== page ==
(2) The children of Christian parents are the children of the Church; they should be early taught to feel this, and-like the Child Jesus-trained to early attendance on its public ordinances and more private arrangements for instruction and edification.

    (3) One of the most decisive marks of early piety is a delight in the gates of Zion. And if we cannot attain to all that was in the mind of Jesus, when in language so remarkable He gently rebuked His earthly parents for their anxiety on His account (Luke 2:49) let us imbibe and, manifest the spirit of His words.

    (4) Let us realize the glorious identity with ourselves of the Infant Saviour, the Child, the Youth, the Man, Christ Jesus.

    (5) What an overpowering Example of filial obedience have we here! That the Child Jesus, so long as He was a Child, should be subject to His parents, though He was Lord of all, is not so wonderful; but that after, His glory broke forth so amazingly in his Father's house, He still "went down with them to Nazareth, and was subject unto them;" continuing so, as we cannot doubt, until, at the appointed time, He emerged into public life-this is that marvel of filial obedience which even angels cannot but desire to look into.

    (6) Is it asked how "that holy thing," which was born of the Virgin, the sinless Seed of the woman, could increase "in wisdom, and in favour with God and man"? This is but to ask how He could become an Infant of days at all, and go through the successive stages of human life, up to full-grown manhood. But a simple illustration my perhaps aid our conceptions. Suppose a number of golden vessels, from the smallest conceivable size up to the largest, all filled to the brim with pure water, clear as crystal, so full that the least drop added to anyone of them would make it to run over. Of all these vessels alike it may be said that they are quite full; and yet there is, in point of fact, less in the smallest than the largest, and each of them has less in it than in the next larger one. Such was Jesus. The golden vessels of all different sizes are His human nature at each successive period of His life up to the age of thirty, when He came to full maturity; and the crystal-clear water in them is the holy excellences and graces with which He was filled. He was never otherwise than full of these to the whole measure of His capacity. His understanding was ever as full as it could hold of intelligence and wisdom; His heart ever as full as it could hold of grace. But as it could hold more and more the further He advanced, so He might be said to become more and more lovely, more and more attractive, as He advanced, and so to "increase in favour with God and man." True, the favour of men was afterward turned into frown and rage, when His fidelity irritated their corruption and dashed their expectations. But at this early period, there being nothing in Him to prejudice them against Him, His ever-unfolding loveliness could not fail to be increasingly attractive to all who observed it.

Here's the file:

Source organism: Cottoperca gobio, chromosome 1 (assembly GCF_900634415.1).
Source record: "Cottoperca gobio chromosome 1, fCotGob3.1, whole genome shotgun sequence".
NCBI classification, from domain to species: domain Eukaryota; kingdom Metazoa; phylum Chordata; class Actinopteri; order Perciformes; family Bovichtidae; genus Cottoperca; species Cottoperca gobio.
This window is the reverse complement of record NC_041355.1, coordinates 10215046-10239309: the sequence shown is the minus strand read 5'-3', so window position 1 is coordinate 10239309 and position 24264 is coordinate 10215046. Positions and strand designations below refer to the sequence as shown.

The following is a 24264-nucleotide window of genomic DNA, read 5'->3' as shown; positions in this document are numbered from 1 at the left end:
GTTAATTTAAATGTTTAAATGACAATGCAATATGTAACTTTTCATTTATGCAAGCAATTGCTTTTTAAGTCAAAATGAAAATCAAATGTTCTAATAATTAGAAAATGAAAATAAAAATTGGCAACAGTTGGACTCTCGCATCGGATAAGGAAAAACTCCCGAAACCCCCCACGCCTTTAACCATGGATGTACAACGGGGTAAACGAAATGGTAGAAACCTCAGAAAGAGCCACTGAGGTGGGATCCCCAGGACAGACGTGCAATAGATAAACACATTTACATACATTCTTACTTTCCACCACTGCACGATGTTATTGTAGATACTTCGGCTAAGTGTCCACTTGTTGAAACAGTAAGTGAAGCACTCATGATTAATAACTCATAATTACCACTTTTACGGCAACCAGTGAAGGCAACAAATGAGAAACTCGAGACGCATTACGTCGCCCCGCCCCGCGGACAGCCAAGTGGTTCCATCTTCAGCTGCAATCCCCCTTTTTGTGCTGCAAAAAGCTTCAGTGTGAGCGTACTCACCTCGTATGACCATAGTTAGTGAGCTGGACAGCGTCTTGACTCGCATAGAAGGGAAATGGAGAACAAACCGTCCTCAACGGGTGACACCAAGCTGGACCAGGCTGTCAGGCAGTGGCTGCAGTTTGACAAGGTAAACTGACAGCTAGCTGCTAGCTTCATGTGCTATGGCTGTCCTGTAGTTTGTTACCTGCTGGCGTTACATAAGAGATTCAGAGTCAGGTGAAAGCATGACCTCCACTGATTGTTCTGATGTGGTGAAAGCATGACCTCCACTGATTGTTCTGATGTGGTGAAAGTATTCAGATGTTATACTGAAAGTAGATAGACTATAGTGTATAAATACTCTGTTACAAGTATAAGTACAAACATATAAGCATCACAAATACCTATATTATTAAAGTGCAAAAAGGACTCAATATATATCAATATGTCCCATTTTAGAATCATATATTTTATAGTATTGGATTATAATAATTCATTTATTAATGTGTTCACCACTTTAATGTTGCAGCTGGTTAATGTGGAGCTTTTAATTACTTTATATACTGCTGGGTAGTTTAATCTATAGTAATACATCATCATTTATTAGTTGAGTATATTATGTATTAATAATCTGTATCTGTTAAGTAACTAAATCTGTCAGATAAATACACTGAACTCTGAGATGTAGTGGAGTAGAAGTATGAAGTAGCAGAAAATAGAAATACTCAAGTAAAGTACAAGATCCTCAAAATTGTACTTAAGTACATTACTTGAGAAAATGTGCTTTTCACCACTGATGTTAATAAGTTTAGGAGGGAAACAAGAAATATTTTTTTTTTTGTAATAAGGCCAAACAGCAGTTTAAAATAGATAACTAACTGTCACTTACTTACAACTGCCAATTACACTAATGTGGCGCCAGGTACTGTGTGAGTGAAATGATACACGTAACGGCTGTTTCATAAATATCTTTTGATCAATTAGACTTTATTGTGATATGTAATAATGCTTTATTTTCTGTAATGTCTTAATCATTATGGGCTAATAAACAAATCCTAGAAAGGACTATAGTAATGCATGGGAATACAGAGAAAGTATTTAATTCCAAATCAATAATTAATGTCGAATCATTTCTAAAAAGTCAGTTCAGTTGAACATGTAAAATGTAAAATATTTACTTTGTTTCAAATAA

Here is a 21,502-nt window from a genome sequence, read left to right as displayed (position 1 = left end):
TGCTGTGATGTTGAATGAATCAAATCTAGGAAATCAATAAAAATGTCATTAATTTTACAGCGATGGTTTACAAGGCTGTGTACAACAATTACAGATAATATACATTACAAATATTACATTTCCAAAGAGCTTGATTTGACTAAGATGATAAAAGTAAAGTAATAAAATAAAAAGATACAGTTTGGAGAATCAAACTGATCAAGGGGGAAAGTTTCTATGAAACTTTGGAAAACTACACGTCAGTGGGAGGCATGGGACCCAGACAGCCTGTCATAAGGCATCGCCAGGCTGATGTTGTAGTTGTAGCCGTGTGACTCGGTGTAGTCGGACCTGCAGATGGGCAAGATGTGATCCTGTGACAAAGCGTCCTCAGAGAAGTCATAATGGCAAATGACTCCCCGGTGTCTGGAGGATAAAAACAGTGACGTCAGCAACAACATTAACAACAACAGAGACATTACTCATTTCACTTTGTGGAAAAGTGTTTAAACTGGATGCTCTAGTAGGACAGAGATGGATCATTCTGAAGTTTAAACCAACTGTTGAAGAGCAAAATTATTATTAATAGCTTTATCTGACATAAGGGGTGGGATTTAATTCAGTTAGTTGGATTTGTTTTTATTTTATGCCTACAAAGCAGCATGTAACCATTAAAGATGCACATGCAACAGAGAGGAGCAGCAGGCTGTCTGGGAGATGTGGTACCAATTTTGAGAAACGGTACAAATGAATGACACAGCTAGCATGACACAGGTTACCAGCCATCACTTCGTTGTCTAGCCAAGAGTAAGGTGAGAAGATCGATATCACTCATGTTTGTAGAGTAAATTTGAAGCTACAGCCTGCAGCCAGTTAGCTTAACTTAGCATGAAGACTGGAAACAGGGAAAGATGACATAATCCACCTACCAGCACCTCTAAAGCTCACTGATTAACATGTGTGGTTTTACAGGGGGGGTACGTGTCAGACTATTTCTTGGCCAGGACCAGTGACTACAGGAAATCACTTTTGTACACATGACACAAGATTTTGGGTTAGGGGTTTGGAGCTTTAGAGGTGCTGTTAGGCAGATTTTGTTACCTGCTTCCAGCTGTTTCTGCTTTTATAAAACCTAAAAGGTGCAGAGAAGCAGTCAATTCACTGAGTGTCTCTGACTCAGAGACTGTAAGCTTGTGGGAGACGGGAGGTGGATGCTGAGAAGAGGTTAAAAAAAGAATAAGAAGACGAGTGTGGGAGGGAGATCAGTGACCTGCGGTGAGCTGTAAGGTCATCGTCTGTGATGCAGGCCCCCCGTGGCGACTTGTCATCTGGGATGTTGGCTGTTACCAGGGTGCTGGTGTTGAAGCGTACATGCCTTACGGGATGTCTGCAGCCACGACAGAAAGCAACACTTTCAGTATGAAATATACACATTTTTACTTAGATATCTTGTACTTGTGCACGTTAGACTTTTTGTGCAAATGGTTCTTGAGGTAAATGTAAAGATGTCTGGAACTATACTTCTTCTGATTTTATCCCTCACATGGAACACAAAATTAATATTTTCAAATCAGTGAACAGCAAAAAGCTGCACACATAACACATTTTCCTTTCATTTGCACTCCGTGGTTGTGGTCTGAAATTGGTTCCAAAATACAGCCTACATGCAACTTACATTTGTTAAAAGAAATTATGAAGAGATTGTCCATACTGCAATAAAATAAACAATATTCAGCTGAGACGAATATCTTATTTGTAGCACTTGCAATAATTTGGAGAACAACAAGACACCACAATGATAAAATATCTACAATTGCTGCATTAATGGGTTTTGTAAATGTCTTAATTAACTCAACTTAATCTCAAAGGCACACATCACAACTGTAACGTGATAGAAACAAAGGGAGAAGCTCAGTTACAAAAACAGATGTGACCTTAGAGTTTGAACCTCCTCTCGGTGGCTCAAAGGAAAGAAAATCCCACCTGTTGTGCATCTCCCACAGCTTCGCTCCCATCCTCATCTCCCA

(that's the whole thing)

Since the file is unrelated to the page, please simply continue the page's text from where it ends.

(7) See the patience of Jesus, who, though doubtless conscious of His high destination, yet waited thirty years, not only for the entire development and maturity of all His powers and graces, but for the appointed time of His public appearance. Not so Moses, who, burning with the consciousness of his divine destination to deliver Israel, waited not his full time and the manifest call to act, but took this into his own hand, and was punished for it by having forty years longer to wait, far from the scene of his future work. Yet such patient waiting has unspeakable reliefs and consolations. The conviction that the best things ever take the longest to come to maturity would doubtless minister quiet satisfaction. But besides this, what seasons of tranquil meditation over the lively oracles, and holy fellowship with His Father; what inlettings, on the one hand, of light, and love, and power from on high, and on the other, what outgoings of filial supplication, freedom, love, joy, and what glad consecration to the work before Him, would these last 18 years of His private life embrace! And would they not "seem but a few days" when thus spent, however ardently He might long to be more directly "about His Father's business."